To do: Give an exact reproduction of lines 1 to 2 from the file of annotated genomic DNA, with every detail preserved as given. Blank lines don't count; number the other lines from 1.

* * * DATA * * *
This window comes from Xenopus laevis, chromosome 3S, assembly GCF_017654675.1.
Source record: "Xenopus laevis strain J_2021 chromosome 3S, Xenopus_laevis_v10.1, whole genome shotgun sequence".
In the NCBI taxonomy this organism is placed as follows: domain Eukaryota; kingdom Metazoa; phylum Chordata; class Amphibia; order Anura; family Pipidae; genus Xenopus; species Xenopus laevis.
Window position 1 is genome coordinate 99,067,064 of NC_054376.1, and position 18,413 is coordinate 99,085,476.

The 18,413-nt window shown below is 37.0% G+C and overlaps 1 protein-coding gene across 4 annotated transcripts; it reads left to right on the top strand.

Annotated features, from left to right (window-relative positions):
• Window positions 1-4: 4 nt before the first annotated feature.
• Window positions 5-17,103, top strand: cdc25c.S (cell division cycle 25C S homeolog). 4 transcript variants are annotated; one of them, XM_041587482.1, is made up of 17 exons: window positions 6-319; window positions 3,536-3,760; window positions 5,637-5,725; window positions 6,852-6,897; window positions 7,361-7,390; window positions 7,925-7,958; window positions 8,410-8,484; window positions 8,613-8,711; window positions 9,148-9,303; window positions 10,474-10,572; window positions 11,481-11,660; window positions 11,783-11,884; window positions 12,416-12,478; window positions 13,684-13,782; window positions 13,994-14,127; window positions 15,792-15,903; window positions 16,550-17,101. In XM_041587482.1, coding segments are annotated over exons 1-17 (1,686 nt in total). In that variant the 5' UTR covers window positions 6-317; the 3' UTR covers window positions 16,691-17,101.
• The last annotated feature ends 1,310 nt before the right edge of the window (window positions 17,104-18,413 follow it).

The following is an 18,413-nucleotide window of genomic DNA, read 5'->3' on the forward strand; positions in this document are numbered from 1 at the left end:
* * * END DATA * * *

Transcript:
This window comes from Xenopus laevis, chromosome 3S, assembly GCF_017654675.1.
Source record: "Xenopus laevis strain J_2021 chromosome 3S, Xenopus_laevis_v10.1, whole genome shotgun sequence".